error messages they see every day.  Or, at least, cryptic to them.

       Wouldn't	 it be nice if first level tech	support	didn't need error mes-
       sages deciphered?  Wouldn't it be nice  to  have	 error	messages  that
       users could understand without calling tech support?

       These  days /proc on Linux is more than able to provide the information
       necessary to decode the vast majority of	error messages,	and point  the
       user  to	 the proximate cause of	their problem.	On systems with	a lim-
       ited /proc implementation, the lsof(1) command can fill in many of  the
       gaps.

       In  2008, the stream of translation requests happened to	the author way
       too often.  It was time to re-examine that 25 year old idea, and	libex-
       plain is	the result.

USING THE LIBRARY
       The  interface  to  the library tries to	be consistent, where possible.
       Let's start with	an example using strerror(3):
	      if (rename(old_path, new_path) < 0)
	      {
		  fprintf(stderr, "rename %s %s: %s\n",	old_path, new_path,
		      strerror(errno));
		  exit(1);
	      }
       The idea	behind libexplain is to	provide	a strerror(3)  equivalent  for
       each system call, tailored specifically to that system call, so that it
       can provide a more detailed error message, containing much of  the  in-
       formation  you  see  under  the "ERRORS"	heading	of section 2 and 3 man
       pages, supplemented with	information about  actual  conditions,	actual
       argument	values,	and system limits.

   The Simple Case
       The strerror(3) replacement:
	      if (rename(old_path, new_path) < 0)
	      {
		  fprintf(stderr, "%s\n", explain_rename(old_path, new_path));
		  exit(1);
	      }

   The Errno Case
       It  is  also  possible  to pass an explicit errno(3) value, if you must
       first do	some processing	that would disturb errno, such as error	recov-
       ery:
	      if (rename(old_path, new_path < 0))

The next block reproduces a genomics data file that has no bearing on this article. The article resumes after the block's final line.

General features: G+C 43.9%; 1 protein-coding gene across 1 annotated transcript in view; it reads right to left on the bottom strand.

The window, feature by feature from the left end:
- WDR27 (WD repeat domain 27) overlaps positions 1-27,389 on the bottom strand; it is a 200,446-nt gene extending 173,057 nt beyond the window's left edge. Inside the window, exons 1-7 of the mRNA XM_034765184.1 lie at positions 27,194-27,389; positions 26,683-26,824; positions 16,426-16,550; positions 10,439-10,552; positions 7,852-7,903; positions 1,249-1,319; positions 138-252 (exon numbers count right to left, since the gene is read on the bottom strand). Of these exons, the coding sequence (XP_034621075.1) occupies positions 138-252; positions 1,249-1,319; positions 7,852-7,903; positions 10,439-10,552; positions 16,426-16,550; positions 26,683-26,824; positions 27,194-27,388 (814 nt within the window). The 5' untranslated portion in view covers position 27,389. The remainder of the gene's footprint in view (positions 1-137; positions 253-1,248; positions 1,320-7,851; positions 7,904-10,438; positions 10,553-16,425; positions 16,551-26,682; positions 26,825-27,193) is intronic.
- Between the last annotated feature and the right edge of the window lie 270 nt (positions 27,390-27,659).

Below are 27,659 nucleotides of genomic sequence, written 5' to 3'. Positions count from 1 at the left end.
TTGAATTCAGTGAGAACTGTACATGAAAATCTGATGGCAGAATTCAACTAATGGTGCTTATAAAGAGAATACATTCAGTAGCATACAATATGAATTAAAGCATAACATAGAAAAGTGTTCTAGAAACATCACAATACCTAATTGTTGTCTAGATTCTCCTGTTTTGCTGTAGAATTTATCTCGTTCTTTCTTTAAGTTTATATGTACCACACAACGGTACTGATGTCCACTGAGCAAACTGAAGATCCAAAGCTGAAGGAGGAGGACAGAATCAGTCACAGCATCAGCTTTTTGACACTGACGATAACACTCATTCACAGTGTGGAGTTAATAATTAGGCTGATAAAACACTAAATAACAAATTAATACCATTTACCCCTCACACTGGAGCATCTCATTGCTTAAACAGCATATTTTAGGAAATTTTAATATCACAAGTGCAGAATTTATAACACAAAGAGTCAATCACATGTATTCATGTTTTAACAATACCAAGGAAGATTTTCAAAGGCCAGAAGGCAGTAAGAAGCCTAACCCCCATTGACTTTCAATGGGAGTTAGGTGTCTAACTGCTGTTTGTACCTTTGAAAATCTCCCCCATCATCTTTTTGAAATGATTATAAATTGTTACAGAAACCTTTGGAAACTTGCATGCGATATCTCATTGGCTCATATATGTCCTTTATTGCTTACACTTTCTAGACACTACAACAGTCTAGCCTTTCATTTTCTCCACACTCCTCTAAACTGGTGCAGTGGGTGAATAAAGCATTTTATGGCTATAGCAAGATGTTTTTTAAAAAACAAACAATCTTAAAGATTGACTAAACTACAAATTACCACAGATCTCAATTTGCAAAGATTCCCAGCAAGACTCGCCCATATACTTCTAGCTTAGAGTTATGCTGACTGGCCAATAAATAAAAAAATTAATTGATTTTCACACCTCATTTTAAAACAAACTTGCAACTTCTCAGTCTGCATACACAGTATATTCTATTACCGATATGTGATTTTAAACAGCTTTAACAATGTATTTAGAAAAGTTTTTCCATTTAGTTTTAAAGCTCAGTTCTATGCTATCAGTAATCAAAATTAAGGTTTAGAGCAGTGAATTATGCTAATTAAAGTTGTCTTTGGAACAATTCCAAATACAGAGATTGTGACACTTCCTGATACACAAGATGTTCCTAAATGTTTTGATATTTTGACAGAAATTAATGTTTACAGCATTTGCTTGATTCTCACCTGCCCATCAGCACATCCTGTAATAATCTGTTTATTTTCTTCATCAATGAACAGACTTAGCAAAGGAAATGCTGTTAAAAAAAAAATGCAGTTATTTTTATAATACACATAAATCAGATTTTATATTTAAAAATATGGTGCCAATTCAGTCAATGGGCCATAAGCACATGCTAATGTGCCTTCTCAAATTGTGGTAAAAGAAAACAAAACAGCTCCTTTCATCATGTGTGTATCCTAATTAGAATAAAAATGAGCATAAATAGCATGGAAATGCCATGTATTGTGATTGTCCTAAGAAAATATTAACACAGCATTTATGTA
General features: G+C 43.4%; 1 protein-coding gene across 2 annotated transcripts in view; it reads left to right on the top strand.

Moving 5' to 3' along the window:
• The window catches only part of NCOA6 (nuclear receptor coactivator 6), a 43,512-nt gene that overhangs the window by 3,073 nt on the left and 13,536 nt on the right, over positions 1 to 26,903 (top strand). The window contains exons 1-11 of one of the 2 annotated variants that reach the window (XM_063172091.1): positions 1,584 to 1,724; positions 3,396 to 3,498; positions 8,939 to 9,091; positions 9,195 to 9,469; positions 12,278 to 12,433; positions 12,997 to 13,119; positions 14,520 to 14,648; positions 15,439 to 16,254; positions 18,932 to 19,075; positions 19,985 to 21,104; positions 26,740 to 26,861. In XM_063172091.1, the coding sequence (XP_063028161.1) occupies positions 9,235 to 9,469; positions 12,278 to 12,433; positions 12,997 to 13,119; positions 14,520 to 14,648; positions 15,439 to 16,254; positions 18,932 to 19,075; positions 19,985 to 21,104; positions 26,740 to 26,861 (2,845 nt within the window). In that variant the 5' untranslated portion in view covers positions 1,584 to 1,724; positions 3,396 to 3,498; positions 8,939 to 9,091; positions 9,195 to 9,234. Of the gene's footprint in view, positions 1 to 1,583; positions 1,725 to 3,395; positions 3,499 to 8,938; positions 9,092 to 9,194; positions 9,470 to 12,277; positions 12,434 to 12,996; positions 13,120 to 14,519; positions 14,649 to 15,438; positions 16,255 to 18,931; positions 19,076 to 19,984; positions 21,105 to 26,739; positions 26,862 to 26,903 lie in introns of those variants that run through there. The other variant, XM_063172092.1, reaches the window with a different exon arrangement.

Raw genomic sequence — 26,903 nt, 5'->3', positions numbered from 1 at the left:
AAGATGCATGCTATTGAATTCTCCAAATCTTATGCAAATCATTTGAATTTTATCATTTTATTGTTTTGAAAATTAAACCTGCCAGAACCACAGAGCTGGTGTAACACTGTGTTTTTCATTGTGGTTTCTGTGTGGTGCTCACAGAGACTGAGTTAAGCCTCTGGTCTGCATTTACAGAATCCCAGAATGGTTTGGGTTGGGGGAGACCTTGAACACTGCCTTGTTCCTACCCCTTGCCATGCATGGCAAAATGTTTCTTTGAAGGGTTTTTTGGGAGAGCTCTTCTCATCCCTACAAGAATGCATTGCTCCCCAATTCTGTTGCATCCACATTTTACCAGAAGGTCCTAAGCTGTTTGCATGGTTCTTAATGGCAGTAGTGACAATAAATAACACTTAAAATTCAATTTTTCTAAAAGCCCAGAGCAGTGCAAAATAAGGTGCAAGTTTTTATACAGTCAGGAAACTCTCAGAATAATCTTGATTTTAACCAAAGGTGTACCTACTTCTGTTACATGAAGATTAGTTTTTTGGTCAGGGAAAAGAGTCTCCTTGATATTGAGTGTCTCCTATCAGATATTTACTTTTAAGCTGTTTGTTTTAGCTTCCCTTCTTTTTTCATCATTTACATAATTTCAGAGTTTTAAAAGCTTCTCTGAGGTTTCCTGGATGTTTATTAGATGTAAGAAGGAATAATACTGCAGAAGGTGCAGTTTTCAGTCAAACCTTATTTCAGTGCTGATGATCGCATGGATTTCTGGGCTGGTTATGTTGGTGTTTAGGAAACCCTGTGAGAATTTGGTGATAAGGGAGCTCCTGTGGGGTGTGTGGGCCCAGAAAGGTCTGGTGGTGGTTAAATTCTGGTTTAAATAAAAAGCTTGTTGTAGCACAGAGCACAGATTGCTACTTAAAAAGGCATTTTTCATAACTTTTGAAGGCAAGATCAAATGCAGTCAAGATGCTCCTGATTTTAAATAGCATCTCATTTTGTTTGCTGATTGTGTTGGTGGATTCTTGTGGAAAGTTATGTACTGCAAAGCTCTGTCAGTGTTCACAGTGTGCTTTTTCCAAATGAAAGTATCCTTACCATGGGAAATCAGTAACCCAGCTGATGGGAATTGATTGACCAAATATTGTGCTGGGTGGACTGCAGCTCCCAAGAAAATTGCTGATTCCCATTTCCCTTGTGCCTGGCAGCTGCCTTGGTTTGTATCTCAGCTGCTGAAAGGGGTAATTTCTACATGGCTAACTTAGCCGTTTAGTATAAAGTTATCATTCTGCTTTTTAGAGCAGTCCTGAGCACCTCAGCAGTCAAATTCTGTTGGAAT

{
		  int old_errno	= errno;
		  ...code that disturbs	errno...
		  fprintf(stderr, "%s\n", explain_errno_rename(old_errno,
		      old_path,	new_path));
		  exit(1);
	      }

   The Multi-thread Cases
       Some applications are multi-threaded, and thus are unable to share lib-
       explain's internal buffer.  You can supply your own buffer using
	      if (unlink(pathname))
	      {
		  char message[3000];
		  explain_message_unlink(message, sizeof(message), pathname);
		  error_dialog(message);
		  return -1;
	      }
       And for completeness, both errno(3) and thread-safe:
	      ssize_t nbytes = read(fd,	data, sizeof(data));
	      if (nbytes < 0)
	      {
		  char message[3000];
		  int old_errno	= errno;
		  ...error recovery...
		  explain_message_errno_read(message, sizeof(message),
		      old_errno, fd, data, sizeof(data));
		  error_dialog(message);
		  return -1;
	      }

       These are replacements for strerror_r(3), on systems that have it.

   Interface Sugar
       A set of	functions added	as convenience functions, to  woo  programmers
       to  use	the  libexplain	library, turn out to be	the author's most com-
       monly used libexplain functions in command line programs:
	      int fd = explain_creat_or_die(filename, 0666);
       This function attempts to create	a new file.  If	it can't, it prints an
       error  message  and  exits with EXIT_FAILURE.  If there is no error, it
       returns the new file descriptor.

       A related function:
	      int fd = explain_creat_on_error(filename,	0666);